581 relations: A.E.K. 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A.E.K., formally Athlitikí Énosis Konstantinoupόleos (ˈaek; Αθλητική Ένωσις Κωνσταντινουπόλεως; Athlitikí Énosis Konstantinoupόleos, Athletic Union of Constantinople), known as AEK, is a major Greek multi-sport club based in Nea Filadelfeia, Athens.
The Academy of Athens (Ακαδημία Αθηνών, Akadimía Athinón) is Greece's national academy, and the highest research establishment in the country.
The Achaemenid Empire, also called the First Persian Empire, was an empire based in Western Asia, founded by Cyrus the Great.
An acropolis (Ancient Greek: ἀκρόπολις, tr. Akrópolis; from ákros (άκρος) or ákron (άκρον) "highest, topmost, outermost" and pólis "city"; plural in English: acropoles, acropoleis or acropolises) is a settlement, especially a citadel, built upon an area of elevated ground—frequently a hill with precipitous sides, chosen for purposes of defense.
The Acropolis Museum (Μουσείο Ακρόπολης, Mouseio Akropolis) is an archaeological museum focused on the findings of the archaeological site of the Acropolis of Athens.
The Acropolis of Athens is an ancient citadel located on a rocky outcrop above the city of Athens and contains the remains of several ancient buildings of great architectural and historic significance, the most famous being the Parthenon.
Adamantios Korais or Koraïs (Ἀδαμάντιος Κοραῆς; Adamantius Coraes; Adamance Coray; 27 April 17486 April 1833) was a Greek scholar credited with laying the foundations of Modern Greek literature and a major figure in the Greek Enlightenment.
The administrative regions of Greece (περιφέρειες, peripheries) are the country's thirteen first-level administrative entities, each comprising several second-level units, originally prefectures and, since 2011, regional units.
The Aegean Sea (Αιγαίο Πέλαγος; Ege Denizi) is an elongated embayment of the Mediterranean Sea located between the Greek and Anatolian peninsulas, i.e., between the mainlands of Greece and Turkey.
AEK Football Club (ΠΑΕ AEK; Αθλητική Ένωσις Κωνσταντινουπόλεως; Athlitikί Énosis Konstantinoupόleos, "Athletic Union of Constantinople"), also known as AEK, is a Greek football club based in Nea Filadelfeia, municipality of Attica, Greece.
AEK Basketball Club (ΚΑΕ ΑΕΚ; Αθλητική Ένωσις Κωνσταντινουπόλεως Athlitikí Énosis Konstantinoupóleos, "Athletic Union of Constantinople"), also known as AEK B.C. or AEK, and more commonly known in European competitions as AEK Athens, is a Greek professional basketball club based in Athens, Greece, part of the major multi-sport club AEK.
Aeschylus (Αἰσχύλος Aiskhulos;; c. 525/524 – c. 456/455 BC) was an ancient Greek tragedian.
Afroditi Laoutari (Αφροδίτη Λαουτάρη, 1893–1975) was a famous Greek singer and actor at the musical theatre.
Agia Marina metro station is an underground metro station that replaced the Egaleo station as the western terminus of Athens Metro Line 3.
Agia Paraskevi (Αγία Παρασκευή, Agía Paraskeví) is a suburb and a municipality in the northeastern part of the Athens agglomeration, Greece.
Agia Varvara (Αγία Βαρβάρα, meaning Saint Barbara) is a suburb in the western part of Athens, Greece.
Agioi Anargyroi (Άγιοι Ανάργυροι) is a suburb in the north-central part of the Athens agglomeration, Greece.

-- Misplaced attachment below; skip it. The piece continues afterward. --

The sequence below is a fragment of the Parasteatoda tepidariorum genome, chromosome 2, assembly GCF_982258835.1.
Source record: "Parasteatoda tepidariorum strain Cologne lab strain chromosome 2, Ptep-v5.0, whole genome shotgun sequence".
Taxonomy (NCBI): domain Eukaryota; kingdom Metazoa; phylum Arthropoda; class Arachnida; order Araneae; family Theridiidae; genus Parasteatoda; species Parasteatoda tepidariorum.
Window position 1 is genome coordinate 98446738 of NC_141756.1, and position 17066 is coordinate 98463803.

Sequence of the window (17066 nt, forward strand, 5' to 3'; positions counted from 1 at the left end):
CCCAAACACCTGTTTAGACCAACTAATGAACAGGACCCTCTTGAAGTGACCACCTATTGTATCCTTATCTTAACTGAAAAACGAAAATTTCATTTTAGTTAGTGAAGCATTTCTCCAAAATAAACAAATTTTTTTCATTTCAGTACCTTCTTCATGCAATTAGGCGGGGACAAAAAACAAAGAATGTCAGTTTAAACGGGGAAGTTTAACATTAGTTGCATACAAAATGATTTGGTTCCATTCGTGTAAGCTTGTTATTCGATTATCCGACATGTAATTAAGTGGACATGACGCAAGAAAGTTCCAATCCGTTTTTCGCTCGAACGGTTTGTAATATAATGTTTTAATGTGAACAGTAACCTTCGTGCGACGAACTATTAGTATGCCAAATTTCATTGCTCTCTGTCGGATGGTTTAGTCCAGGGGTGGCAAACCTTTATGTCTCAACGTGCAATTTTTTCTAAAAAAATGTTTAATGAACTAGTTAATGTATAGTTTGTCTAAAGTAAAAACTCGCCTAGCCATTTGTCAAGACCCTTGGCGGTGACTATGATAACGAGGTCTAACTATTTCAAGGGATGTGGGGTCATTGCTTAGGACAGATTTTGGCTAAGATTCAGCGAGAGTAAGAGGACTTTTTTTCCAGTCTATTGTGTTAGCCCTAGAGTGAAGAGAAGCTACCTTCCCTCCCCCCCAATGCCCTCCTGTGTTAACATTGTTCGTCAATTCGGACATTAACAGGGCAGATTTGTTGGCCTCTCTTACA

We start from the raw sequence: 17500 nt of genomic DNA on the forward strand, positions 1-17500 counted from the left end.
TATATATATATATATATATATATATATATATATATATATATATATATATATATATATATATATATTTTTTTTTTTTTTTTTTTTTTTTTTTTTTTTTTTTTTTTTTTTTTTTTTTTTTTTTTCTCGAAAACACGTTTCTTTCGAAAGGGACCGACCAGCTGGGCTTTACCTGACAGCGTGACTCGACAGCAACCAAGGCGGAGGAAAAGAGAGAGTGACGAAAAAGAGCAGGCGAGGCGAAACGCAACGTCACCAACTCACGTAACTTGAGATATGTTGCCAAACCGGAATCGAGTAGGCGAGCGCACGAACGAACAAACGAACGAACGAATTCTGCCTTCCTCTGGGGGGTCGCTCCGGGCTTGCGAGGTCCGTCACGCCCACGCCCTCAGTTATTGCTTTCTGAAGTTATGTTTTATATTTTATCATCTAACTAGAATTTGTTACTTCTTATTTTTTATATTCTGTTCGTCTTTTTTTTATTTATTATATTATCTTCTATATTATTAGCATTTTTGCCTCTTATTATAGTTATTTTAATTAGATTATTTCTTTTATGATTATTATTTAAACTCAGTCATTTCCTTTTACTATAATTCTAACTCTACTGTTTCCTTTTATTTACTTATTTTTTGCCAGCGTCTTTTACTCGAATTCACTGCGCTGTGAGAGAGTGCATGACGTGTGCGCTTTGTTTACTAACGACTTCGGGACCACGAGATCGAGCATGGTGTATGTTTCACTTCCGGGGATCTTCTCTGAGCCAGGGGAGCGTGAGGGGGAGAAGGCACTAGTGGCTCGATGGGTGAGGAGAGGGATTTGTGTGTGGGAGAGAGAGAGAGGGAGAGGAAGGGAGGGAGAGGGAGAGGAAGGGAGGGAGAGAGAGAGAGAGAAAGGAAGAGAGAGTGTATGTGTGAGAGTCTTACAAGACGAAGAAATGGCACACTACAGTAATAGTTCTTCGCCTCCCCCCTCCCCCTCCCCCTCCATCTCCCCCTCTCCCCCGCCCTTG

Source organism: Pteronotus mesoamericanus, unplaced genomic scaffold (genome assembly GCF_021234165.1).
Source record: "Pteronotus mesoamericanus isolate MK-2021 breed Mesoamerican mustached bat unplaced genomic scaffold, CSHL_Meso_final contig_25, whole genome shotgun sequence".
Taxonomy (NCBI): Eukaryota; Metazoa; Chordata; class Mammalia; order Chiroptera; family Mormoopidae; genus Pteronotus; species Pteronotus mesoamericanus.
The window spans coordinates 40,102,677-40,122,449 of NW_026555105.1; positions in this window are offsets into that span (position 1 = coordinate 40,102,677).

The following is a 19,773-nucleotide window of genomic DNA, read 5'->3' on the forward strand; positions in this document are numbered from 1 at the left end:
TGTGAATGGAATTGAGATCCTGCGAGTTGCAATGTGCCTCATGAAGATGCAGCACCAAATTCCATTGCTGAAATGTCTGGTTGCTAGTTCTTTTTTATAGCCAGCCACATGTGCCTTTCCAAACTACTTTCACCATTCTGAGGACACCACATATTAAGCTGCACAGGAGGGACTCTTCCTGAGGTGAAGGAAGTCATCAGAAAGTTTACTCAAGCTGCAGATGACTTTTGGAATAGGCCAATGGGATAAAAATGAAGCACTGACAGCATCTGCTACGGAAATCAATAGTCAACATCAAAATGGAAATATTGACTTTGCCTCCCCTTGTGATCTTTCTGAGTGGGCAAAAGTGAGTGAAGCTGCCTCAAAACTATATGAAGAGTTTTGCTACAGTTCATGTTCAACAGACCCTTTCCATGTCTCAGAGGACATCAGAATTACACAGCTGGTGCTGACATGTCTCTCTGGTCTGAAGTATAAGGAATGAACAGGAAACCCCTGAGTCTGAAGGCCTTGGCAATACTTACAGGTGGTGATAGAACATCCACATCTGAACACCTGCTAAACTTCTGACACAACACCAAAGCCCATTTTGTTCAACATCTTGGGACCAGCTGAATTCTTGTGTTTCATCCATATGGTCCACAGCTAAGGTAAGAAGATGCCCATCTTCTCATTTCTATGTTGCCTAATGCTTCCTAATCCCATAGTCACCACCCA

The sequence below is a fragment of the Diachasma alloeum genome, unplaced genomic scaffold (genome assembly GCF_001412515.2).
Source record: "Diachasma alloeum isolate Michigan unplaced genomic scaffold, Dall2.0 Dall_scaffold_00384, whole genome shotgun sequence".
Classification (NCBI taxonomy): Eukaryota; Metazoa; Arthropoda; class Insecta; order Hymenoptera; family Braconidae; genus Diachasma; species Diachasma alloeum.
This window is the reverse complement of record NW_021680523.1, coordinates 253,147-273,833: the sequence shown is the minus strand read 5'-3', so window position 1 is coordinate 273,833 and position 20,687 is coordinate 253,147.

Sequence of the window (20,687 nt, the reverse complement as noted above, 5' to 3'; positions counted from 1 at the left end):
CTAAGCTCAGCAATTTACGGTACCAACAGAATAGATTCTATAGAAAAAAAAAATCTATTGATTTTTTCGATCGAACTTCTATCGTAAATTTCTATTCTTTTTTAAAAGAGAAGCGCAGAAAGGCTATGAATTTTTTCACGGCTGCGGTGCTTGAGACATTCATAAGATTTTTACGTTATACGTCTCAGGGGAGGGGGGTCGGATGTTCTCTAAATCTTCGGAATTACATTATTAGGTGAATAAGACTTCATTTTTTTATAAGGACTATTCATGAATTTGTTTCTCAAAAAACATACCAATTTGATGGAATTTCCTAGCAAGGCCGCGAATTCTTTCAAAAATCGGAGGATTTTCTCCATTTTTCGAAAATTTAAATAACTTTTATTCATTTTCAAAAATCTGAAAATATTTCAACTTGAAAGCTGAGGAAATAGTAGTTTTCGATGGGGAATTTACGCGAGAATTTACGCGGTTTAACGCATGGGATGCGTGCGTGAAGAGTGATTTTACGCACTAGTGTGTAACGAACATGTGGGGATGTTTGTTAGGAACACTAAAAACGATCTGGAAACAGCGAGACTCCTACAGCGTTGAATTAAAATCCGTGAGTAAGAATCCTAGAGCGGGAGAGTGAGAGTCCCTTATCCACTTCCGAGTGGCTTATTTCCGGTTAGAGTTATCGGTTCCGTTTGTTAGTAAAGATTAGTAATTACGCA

Agioi Anargyroi-Kamatero (Άγιοι Ανάργυροι-Καματερό) is a municipality in the West Athens regional unit, Attica, Greece.
Agios Dimitrios (Greek: Άγιος Δημήτριος meaning Saint Dimitrios, before 1928: Μπραχάμι - Brachami) is a suburb in the southern part of the Athens agglomeration, Greece.
Agios Ioannis metro station (St. John's) is on Athens Metro Line 2.
Agios Panteleimonas or Aghios Panteleimonas (Άγιος Παντελεήμονας) is a neighbourhood of Athens, located northwest of the centre of Athens between Viktorias Square and Attikis Square.
Agios Stefanos (Άγιος Στέφανος, meaning Saint Stephen) is a suburb in Athens, Greece.
The Agricultural University of Athens (AUA; Γεωπονικό Πανεπιστήμιο Αθηνών) is the third oldest university in Greece.
Agrinio (Greek: Αγρίνιο,, Latin: Agrinium) is the largest city of the Aetolia-Acarnania regional unit of Greece and its largest municipality, with 106,053 inhabitants.
Aigaleo or Egaleo (Αιγάλεω) is a municipality in the western part of the Athens agglomeration, Greece.
Akadimia Platonos is a neighbourhood located west-northwest of the downtown part of the Greek capital of Athens.
Alexandros Papagos (Αλέξανδρος Παπάγος; 9 December 1883 – 4 October 1955) was a Greek Army officer who led the Hellenic Army in World War II and the later stages of the Greek Civil War.
Alimos (Άλιμος) is a municipality in South Athens, Greece.
The American College of Greece (ACG) was founded in 1875 by American United Church of Christ missionaries as a primary and secondary school for girls in Smyrna, Asia Minor and is considered Europe’s oldest and largest, comprehensive, U.S.-accredited academic institution and the largest private institute of tertiary education in Greece.
Ampelokipoi B.C. or Ampelokipi B.C. (Α.Ο. Αμπελοκήπων, Αμπελόκηποι) is a Greek basketball club that is based in the Athenian neighborhood Ampelokipoi.
Ampelokipoi or 'Ampelokipi, meaning 'vineyards', is a large, central district of the city of Athens.
Anarchism is a political philosophy that advocates self-governed societies based on voluntary institutions.
Anatolia (Modern Greek: Ανατολία Anatolía, from Ἀνατολή Anatolḗ,; "east" or "rise"), also known as Asia Minor (Medieval and Modern Greek: Μικρά Ἀσία Mikrá Asía, "small Asia"), Asian Turkey, the Anatolian peninsula, or the Anatolian plateau, is the westernmost protrusion of Asia, which makes up the majority of modern-day Turkey.